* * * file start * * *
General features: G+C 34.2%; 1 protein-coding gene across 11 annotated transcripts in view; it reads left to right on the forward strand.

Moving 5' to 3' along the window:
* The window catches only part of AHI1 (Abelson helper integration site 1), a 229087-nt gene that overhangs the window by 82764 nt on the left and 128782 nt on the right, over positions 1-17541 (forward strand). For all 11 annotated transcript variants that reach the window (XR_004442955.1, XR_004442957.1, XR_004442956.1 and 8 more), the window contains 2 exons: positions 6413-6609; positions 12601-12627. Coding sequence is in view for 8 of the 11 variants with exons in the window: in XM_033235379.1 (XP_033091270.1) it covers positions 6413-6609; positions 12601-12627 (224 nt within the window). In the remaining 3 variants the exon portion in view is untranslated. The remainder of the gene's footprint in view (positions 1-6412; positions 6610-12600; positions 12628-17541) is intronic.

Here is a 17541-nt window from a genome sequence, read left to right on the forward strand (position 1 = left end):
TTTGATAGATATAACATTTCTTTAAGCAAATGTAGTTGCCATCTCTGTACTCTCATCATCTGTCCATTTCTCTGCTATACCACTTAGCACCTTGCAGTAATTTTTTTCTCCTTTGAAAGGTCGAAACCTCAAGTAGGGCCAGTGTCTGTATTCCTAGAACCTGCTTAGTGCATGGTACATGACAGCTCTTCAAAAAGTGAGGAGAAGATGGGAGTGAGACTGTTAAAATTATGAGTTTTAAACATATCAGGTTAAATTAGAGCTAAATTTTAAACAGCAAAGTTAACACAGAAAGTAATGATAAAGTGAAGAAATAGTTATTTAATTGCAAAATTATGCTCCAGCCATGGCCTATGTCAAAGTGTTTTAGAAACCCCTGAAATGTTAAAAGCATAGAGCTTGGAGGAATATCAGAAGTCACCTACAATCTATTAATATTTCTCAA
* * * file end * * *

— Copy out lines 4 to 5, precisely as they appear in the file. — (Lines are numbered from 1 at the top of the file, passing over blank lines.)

Here is a 17541-nt window from a genome sequence, read left to right on the forward strand (position 1 = left end):
TTTGATAGATATAACATTTCTTTAAGCAAATGTAGTTGCCATCTCTGTACTCTCATCATCTGTCCATTTCTCTGCTATACCACTTAGCACCTTGCAGTAATTTTTTTCTCCTTTGAAAGGTCGAAACCTCAAGTAGGGCCAGTGTCTGTATTCCTAGAACCTGCTTAGTGCATGGTACATGACAGCTCTTCAAAAAGTGAGGAGAAGATGGGAGTGAGACTGTTAAAATTATGAGTTTTAAACATATCAGGTTAAATTAGAGCTAAATTTTAAACAGCAAAGTTAACACAGAAAGTAATGATAAAGTGAAGAAATAGTTATTTAATTGCAAAATTATGCTCCAGCCATGGCCTATGTCAAAGTGTTTTAGAAACCCCTGAAATGTTAAAAGCATAGAGCTTGGAGGAATATCAGAAGTCACCTACAATCTATTAATATTTCTCAA